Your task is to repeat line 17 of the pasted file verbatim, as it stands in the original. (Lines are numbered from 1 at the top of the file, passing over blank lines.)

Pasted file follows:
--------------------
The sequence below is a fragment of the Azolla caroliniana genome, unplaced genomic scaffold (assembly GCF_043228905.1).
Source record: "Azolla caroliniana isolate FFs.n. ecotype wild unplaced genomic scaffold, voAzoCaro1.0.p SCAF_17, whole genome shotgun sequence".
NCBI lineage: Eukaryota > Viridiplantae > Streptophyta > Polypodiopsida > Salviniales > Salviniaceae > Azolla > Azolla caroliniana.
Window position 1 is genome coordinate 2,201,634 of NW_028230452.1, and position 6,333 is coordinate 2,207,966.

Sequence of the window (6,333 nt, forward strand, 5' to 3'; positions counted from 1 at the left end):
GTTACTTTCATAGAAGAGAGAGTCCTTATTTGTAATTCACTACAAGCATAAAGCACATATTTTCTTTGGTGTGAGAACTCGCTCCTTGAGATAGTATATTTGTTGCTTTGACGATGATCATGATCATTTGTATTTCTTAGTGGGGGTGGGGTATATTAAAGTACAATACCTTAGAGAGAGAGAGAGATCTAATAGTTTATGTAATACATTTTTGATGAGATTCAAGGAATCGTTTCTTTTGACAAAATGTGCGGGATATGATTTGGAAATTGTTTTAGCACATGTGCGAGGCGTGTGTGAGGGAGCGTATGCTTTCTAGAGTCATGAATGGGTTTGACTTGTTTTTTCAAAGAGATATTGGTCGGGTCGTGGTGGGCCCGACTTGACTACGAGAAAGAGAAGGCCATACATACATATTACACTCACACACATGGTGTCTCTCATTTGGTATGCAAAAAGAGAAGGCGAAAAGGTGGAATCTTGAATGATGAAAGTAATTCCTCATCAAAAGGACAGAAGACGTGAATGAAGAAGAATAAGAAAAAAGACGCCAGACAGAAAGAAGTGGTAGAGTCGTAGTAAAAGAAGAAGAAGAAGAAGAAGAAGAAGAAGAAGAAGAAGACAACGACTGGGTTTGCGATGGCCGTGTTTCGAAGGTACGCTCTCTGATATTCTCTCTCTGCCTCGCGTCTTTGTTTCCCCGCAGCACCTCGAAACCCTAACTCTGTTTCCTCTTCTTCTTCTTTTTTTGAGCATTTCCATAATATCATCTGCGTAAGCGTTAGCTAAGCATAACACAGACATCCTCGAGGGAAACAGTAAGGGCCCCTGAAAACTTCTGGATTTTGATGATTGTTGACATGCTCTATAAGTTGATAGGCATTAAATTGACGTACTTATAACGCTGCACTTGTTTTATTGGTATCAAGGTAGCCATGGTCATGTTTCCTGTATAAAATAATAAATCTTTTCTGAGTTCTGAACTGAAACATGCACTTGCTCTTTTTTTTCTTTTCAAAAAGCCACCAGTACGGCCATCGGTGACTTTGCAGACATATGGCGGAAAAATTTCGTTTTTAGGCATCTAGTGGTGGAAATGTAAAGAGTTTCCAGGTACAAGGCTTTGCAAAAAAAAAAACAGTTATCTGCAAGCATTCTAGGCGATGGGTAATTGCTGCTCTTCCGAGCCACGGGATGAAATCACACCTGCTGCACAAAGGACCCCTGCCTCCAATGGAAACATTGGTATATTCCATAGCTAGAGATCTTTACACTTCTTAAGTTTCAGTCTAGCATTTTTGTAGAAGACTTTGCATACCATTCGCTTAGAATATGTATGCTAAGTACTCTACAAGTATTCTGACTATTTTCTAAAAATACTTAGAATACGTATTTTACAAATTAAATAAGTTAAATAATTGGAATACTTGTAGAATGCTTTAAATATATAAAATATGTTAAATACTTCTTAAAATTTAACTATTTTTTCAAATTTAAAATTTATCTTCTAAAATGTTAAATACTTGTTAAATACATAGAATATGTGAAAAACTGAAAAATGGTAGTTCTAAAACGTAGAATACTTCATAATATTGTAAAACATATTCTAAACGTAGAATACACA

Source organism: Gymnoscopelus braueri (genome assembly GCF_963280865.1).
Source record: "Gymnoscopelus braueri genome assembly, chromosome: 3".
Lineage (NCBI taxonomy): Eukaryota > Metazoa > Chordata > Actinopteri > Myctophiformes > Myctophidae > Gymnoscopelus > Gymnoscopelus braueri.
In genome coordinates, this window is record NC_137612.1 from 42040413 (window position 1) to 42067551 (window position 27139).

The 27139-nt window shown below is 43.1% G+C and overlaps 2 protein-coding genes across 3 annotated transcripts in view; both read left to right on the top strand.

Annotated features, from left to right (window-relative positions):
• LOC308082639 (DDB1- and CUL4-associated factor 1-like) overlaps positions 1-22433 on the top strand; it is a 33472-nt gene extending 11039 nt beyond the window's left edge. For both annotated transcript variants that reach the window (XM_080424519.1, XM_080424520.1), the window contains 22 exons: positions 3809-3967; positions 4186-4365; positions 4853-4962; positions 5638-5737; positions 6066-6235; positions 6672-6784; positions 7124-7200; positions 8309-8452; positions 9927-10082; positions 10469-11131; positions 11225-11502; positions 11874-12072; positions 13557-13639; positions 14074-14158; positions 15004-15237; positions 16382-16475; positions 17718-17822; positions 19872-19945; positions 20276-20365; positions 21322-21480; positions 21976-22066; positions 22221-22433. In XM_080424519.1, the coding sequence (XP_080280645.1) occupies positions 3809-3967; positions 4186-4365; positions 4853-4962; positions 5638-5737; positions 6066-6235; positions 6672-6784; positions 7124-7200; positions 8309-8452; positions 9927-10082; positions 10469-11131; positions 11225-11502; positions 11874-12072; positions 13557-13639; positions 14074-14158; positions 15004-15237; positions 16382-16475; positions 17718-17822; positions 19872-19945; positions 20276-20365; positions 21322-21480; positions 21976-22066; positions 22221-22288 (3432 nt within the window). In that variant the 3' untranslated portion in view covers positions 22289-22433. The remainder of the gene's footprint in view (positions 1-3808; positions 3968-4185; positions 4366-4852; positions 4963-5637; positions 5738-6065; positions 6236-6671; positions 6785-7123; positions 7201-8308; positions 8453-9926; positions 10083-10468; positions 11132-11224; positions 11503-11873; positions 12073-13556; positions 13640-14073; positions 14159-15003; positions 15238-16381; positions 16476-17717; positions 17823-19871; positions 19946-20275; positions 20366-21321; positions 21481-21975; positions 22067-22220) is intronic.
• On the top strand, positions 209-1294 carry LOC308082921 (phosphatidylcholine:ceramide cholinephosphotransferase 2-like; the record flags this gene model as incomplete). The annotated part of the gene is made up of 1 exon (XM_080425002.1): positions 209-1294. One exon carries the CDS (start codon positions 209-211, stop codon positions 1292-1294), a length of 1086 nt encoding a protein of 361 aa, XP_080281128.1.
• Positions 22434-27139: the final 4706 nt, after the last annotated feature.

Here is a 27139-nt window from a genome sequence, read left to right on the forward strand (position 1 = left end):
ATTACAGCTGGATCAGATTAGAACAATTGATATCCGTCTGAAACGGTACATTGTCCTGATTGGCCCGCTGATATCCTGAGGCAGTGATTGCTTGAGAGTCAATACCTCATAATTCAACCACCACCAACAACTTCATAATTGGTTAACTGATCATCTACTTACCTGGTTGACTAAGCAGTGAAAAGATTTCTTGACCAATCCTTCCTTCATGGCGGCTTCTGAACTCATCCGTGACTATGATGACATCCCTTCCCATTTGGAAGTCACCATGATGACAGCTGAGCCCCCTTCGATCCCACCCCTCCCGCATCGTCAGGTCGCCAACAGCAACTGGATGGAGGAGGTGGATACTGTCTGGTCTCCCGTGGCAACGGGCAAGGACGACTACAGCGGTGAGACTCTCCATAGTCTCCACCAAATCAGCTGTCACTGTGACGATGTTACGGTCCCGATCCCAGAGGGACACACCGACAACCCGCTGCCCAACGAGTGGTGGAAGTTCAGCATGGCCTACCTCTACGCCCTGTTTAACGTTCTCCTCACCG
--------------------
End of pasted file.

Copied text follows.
ATTACAGCTGGATCAGATTAGAACAATTGATATCCGTCTGAAACGGTACATTGTCCTGATTGGCCCGCTGATATCCTGAGGCAGTGATTGCTTGAGAGTCAATACCTCATAATTCAACCACCACCAACAACTTCATAATTGGTTAACTGATCATCTACTTACCTGGTTGACTAAGCAGTGAAAAGATTTCTTGACCAATCCTTCCTTCATGGCGGCTTCTGAACTCATCCGTGACTATGATGACATCCCTTCCCATTTGGAAGTCACCATGATGACAGCTGAGCCCCCTTCGATCCCACCCCTCCCGCATCGTCAGGTCGCCAACAGCAACTGGATGGAGGAGGTGGATACTGTCTGGTCTCCCGTGGCAACGGGCAAGGACGACTACAGCGGTGAGACTCTCCATAGTCTCCACCAAATCAGCTGTCACTGTGACGATGTTACGGTCCCGATCCCAGAGGGACACACCGACAACCCGCTGCCCAACGAGTGGTGGAAGTTCAGCATGGCCTACCTCTACGCCCTGTTTAACGTTCTCCTCACCG